As with other humoral medicines, traditional Chinese medicine is based on "a system of correspondence," rather than "a system of causation," which characterizes biomedicine. For the Japanese traditional medicine of kampō, derived from Chinese medicine, the basic premise of medical treatment is restoration of the balance of the body, which then would remove etiological conditions and therefore pathogens as well. Its basic premise, therefore, is very similar to the Japanese folk's understanding of health, illness, and healing.
Given the premise, then, treatment is not aimed directly at removing the pathogen, and thus surgery is the polar opposite of the notion of treatment and is actually seen to further aggravate the body's imbalance. Therefore, despite the prestige and glory accorded biomedicine in Japan, the Japanese have been quite cautious and selective about adopting surgery. For the Japanese, who avoid going outside after taking a bath so as not to shock the body by the cold air and who have not practiced body mutilations for aesthetic purposes (until recently, under American influence), surgery is an extreme form of violence to the body, although its popularity has rapidly increased in the last couple of decades. The enormous hesitancy of the Japanese to adopt organ transplantation relates to this aversion to violence to the body, as well as to the importance they place upon the intactness of the body, both for the living and for the dead; peaceful afterlife is predicated upon the intactness of the body of the deceased.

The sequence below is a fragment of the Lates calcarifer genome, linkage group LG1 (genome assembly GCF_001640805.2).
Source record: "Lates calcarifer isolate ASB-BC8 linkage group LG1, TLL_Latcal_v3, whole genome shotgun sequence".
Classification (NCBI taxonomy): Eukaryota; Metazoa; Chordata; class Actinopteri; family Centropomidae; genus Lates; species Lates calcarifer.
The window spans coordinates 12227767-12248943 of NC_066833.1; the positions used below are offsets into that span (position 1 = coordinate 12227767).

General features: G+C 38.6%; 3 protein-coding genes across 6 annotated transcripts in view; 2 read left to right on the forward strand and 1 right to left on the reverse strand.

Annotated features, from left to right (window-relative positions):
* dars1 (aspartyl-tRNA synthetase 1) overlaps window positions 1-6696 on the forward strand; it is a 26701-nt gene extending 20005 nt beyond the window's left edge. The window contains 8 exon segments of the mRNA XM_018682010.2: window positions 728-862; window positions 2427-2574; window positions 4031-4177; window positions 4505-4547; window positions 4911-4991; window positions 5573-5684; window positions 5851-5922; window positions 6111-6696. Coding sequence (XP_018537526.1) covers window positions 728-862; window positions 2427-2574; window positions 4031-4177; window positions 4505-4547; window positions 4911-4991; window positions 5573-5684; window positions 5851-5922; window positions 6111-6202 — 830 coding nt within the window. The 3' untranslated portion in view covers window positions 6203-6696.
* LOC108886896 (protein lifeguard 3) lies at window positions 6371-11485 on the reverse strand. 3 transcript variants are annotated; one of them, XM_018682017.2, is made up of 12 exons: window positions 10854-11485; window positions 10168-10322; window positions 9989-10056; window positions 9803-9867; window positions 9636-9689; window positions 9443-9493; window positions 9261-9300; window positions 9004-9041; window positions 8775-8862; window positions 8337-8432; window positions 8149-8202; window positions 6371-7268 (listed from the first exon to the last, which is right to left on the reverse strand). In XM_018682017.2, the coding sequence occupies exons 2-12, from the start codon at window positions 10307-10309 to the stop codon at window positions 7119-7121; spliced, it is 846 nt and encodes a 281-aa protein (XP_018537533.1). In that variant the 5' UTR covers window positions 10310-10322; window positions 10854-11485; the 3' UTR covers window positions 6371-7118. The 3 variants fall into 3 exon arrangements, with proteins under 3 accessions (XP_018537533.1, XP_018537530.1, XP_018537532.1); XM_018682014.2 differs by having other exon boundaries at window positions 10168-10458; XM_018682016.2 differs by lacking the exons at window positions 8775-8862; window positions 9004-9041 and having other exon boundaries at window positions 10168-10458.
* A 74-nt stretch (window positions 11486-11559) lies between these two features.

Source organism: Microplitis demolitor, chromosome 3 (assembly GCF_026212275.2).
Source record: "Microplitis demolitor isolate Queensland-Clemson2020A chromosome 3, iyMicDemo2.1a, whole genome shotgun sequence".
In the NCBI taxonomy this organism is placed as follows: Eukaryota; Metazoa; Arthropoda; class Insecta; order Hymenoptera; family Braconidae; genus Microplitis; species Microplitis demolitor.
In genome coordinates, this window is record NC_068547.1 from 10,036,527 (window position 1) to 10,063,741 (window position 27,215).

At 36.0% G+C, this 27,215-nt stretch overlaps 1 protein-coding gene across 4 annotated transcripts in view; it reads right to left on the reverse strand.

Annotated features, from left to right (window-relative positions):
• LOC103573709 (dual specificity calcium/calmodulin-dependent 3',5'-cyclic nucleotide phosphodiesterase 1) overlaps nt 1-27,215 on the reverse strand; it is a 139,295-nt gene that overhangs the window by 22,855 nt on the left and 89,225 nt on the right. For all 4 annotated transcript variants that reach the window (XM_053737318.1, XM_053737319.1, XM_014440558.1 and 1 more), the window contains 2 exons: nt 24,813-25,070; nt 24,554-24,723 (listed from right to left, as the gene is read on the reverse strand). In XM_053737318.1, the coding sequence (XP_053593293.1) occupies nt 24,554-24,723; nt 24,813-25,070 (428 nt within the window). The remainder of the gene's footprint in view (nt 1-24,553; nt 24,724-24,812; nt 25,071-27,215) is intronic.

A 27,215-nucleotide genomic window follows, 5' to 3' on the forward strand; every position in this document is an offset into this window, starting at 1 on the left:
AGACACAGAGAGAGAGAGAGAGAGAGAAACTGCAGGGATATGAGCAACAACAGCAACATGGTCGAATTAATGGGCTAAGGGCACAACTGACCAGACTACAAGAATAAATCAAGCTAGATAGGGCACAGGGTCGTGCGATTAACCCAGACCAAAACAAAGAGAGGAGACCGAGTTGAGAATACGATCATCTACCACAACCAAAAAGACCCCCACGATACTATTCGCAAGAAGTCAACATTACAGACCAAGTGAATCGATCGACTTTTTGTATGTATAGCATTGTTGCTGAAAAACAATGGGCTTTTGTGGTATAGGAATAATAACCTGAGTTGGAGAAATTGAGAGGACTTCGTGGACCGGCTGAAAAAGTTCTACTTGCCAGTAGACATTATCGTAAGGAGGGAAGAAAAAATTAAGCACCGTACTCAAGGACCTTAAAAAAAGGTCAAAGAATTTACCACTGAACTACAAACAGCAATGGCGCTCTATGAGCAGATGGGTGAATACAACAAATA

In contemporary Japan kampō comes in all shades, from orthodox practice to mass-produced and prepackaged extracts of herbs to street-corner computer diagnoses. The orthodox kampō practice today is a medicinal system developed in Japan after its introduction from China. In a radical departure from biomedicine, kampō does not recognize categories of illness. Diagnosis does not consist of labeling the illness. Each departure from health is diagnosed on the basis of the combined total of symptoms the patient experiences and those the kampō doctor detects. The sum total, called shōkōgun, is carefully evaluated against the sex, age, and constitution of the patient and the climate in which the patient resides in order to reach a proper prescription for treatment. A kampō doctor, using auditory, tactile, olfactory, and visual faculties in reading the patient's condition, prescribes a specific treatment. Its treatment consists of moxibustion (burning of the cones of dried young mugwort leaves), acupuncture, and herbal and animal medicine. In the case of herbs, it is a mixture consisting of a dozen or so, which the patient brews in an earthen kettle for a long time and drinks. Every patient therefore has a unique illness and requires a unique set of treatments.
Even though the American Occupational Forces prohibited moxibustion and acupuncture at the end of the World War II and they went underground, in contemporary Japan not only has kampō become enormously popular among laypeople but also the government has supported this system of medicine by financially supporting research in kampō and gradually adding kampō treatments under health insurance coverage. It exists in a symbiotic mode with biomedicine in that it specializes in chronic illnesses, especially those accompanied by chronic pain; new types of illnesses, including gerontological illnesses; and illnesses resulting from environmental pollution and traffic and industrial accidents, none of which biomedicine has been successful in treating. Its popularity is also in part the result of reaction to the negative side effects of biomedicine.